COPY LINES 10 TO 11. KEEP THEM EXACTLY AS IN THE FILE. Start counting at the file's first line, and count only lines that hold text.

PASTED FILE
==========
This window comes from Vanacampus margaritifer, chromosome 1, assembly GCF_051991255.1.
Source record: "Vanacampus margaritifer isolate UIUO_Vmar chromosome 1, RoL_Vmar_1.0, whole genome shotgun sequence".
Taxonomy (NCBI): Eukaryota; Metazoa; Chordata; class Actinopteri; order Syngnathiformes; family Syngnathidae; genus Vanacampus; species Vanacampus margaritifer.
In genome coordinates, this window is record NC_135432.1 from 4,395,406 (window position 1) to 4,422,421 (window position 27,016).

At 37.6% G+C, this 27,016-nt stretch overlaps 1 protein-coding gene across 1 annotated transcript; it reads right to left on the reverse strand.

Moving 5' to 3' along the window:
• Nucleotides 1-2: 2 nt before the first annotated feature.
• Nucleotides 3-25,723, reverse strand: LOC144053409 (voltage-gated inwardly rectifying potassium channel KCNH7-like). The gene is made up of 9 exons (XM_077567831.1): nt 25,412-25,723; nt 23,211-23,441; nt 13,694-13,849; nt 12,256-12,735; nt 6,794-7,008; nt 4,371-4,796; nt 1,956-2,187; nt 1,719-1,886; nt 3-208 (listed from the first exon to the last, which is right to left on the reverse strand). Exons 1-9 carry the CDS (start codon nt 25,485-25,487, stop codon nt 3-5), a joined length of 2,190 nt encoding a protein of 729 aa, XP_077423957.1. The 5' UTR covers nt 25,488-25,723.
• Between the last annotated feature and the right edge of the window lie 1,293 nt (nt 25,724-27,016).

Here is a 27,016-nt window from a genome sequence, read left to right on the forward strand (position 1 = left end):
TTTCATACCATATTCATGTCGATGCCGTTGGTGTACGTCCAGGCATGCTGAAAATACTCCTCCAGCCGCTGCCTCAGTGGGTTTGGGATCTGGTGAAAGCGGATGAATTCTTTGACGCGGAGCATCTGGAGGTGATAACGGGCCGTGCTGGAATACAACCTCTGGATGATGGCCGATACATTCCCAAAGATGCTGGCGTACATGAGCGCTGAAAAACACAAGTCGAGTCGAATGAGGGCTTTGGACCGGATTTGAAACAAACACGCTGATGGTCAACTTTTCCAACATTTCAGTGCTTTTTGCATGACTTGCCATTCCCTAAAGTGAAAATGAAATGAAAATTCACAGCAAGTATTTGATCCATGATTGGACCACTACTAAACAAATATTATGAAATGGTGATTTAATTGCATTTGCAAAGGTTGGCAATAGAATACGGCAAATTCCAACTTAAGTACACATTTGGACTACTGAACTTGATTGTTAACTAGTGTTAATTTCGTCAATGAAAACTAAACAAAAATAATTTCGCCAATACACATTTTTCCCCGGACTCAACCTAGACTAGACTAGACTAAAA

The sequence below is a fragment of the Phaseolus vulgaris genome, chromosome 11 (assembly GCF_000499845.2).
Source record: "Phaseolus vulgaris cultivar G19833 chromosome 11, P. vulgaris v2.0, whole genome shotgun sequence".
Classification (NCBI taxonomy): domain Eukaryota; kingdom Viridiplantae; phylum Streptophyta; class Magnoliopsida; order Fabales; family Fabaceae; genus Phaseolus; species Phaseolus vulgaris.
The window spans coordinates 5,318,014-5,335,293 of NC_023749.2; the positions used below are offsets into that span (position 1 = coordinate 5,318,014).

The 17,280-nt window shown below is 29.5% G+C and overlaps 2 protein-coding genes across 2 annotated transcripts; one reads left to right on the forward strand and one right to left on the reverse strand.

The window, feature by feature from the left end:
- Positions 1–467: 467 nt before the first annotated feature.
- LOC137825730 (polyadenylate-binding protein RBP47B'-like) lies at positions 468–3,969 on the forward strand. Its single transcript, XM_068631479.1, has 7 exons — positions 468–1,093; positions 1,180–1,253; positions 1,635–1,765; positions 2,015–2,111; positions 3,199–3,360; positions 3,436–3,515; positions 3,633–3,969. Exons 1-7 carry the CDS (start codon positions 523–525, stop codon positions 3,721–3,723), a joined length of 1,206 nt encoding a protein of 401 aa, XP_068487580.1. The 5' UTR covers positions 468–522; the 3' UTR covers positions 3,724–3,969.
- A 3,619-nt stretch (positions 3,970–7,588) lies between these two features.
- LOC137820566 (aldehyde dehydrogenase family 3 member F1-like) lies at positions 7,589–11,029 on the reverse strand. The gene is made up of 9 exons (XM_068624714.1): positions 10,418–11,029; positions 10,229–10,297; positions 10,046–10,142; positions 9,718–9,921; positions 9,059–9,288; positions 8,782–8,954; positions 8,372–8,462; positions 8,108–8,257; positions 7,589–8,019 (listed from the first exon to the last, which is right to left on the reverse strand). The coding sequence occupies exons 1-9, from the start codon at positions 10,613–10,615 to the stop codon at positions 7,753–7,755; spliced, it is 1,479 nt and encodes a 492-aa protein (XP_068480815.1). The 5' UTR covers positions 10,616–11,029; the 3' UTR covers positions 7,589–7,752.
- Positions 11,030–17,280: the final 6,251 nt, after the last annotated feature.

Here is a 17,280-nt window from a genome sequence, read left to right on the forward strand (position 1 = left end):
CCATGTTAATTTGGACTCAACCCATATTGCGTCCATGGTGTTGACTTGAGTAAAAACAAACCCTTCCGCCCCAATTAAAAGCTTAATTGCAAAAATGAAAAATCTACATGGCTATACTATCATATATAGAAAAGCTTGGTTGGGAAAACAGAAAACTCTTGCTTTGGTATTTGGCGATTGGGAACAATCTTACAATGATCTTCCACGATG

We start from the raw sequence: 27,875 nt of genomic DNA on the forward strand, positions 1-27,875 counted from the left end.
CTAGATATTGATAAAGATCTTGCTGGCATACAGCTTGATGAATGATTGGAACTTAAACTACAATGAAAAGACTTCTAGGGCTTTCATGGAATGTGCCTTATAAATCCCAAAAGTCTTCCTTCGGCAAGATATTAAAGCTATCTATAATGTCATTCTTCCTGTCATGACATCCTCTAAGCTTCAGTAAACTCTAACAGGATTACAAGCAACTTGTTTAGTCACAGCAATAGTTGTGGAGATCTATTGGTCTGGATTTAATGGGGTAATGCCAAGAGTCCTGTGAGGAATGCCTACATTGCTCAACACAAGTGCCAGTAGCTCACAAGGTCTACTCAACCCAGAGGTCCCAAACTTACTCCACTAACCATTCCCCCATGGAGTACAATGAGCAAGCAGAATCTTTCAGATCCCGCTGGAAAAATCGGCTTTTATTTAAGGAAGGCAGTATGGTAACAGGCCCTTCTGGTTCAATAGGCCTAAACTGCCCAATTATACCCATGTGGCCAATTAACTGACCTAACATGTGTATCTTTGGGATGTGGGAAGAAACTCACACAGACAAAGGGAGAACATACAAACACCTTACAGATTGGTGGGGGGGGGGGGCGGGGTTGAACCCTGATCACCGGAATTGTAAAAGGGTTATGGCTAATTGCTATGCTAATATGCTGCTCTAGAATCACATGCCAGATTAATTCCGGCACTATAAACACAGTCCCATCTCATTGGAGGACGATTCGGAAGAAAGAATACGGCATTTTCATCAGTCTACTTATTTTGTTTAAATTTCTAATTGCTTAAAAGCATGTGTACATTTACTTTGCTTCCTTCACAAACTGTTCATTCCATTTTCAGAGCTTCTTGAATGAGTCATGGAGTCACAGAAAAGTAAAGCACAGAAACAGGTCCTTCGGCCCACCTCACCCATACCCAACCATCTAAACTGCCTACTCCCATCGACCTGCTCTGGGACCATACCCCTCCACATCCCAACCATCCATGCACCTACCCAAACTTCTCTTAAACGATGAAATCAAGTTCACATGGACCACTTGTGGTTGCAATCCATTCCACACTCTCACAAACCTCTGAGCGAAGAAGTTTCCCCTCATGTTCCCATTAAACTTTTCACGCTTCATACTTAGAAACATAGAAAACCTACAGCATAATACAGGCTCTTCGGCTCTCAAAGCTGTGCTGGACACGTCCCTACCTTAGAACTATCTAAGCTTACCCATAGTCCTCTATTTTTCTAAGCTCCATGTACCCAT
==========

Here is a 27,016-nt window from a genome sequence, read left to right on the forward strand (position 1 = left end):
TTTCATACCATATTCATGTCGATGCCGTTGGTGTACGTCCAGGCATGCTGAAAATACTCCTCCAGCCGCTGCCTCAGTGGGTTTGGGATCTGGTGAAAGCGGATGAATTCTTTGACGCGGAGCATCTGGAGGTGATAACGGGCCGTGCTGGAATACAACCTCTGGATGATGGCCGATACATTCCCAAAGATGCTGGCGTACATGAGCGCTGAAAAACACAAGTCGAGTCGAATGAGGGCTTTGGACCGGATTTGAAACAAACACGCTGATGGTCAACTTTTCCAACATTTCAGTGCTTTTTGCATGACTTGCCATTCCCTAAAGTGAAAATGAAATGAAAATTCACAGCAAGTATTTGATCCATGATTGGACCACTACTAAACAAATATTATGAAATGGTGATTTAATTGCATTTGCAAAGGTTGGCAATAGAATACGGCAAATTCCAACTTAAGTACACATTTGGACTACTGAACTTGATTGTTAACTAGTGTTAATTTCGTCAATGAAAACTAAACAAAAATAATTTCGCCAATACACATTTTTCCCCGGACTCAACCTAGACTAGACTAGACTAAAA